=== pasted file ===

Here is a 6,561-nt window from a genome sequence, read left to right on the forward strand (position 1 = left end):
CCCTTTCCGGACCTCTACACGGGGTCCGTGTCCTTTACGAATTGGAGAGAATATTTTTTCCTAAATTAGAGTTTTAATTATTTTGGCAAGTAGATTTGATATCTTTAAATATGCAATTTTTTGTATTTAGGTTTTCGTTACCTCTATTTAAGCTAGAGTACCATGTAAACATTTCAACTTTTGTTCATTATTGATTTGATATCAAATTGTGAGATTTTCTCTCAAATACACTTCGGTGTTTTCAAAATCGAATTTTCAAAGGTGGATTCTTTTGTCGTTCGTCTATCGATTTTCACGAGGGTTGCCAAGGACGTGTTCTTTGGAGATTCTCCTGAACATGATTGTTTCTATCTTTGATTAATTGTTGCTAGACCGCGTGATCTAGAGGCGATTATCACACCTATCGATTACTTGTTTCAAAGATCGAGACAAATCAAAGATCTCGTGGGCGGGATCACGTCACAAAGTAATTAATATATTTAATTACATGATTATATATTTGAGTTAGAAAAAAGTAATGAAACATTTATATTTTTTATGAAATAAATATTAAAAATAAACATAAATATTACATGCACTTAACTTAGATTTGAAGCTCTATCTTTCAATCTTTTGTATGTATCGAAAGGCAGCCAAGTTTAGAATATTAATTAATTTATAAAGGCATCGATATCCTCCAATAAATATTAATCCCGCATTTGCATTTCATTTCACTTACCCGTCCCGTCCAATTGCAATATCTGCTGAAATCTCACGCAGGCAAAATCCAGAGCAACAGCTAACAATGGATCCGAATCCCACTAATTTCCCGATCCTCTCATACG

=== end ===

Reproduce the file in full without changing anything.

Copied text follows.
Here is a 6,561-nt window from a genome sequence, read left to right on the forward strand (position 1 = left end):
CCCTTTCCGGACCTCTACACGGGGTCCGTGTCCTTTACGAATTGGAGAGAATATTTTTTCCTAAATTAGAGTTTTAATTATTTTGGCAAGTAGATTTGATATCTTTAAATATGCAATTTTTTGTATTTAGGTTTTCGTTACCTCTATTTAAGCTAGAGTACCATGTAAACATTTCAACTTTTGTTCATTATTGATTTGATATCAAATTGTGAGATTTTCTCTCAAATACACTTCGGTGTTTTCAAAATCGAATTTTCAAAGGTGGATTCTTTTGTCGTTCGTCTATCGATTTTCACGAGGGTTGCCAAGGACGTGTTCTTTGGAGATTCTCCTGAACATGATTGTTTCTATCTTTGATTAATTGTTGCTAGACCGCGTGATCTAGAGGCGATTATCACACCTATCGATTACTTGTTTCAAAGATCGAGACAAATCAAAGATCTCGTGGGCGGGATCACGTCACAAAGTAATTAATATATTTAATTACATGATTATATATTTGAGTTAGAAAAAAGTAATGAAACATTTATATTTTTTATGAAATAAATATTAAAAATAAACATAAATATTACATGCACTTAACTTAGATTTGAAGCTCTATCTTTCAATCTTTTGTATGTATCGAAAGGCAGCCAAGTTTAGAATATTAATTAATTTATAAAGGCATCGATATCCTCCAATAAATATTAATCCCGCATTTGCATTTCATTTCACTTACCCGTCCCGTCCAATTGCAATATCTGCTGAAATCTCACGCAGGCAAAATCCAGAGCAACAGCTAACAATGGATCCGAATCCCACTAATTTCCCGATCCTCTCATACG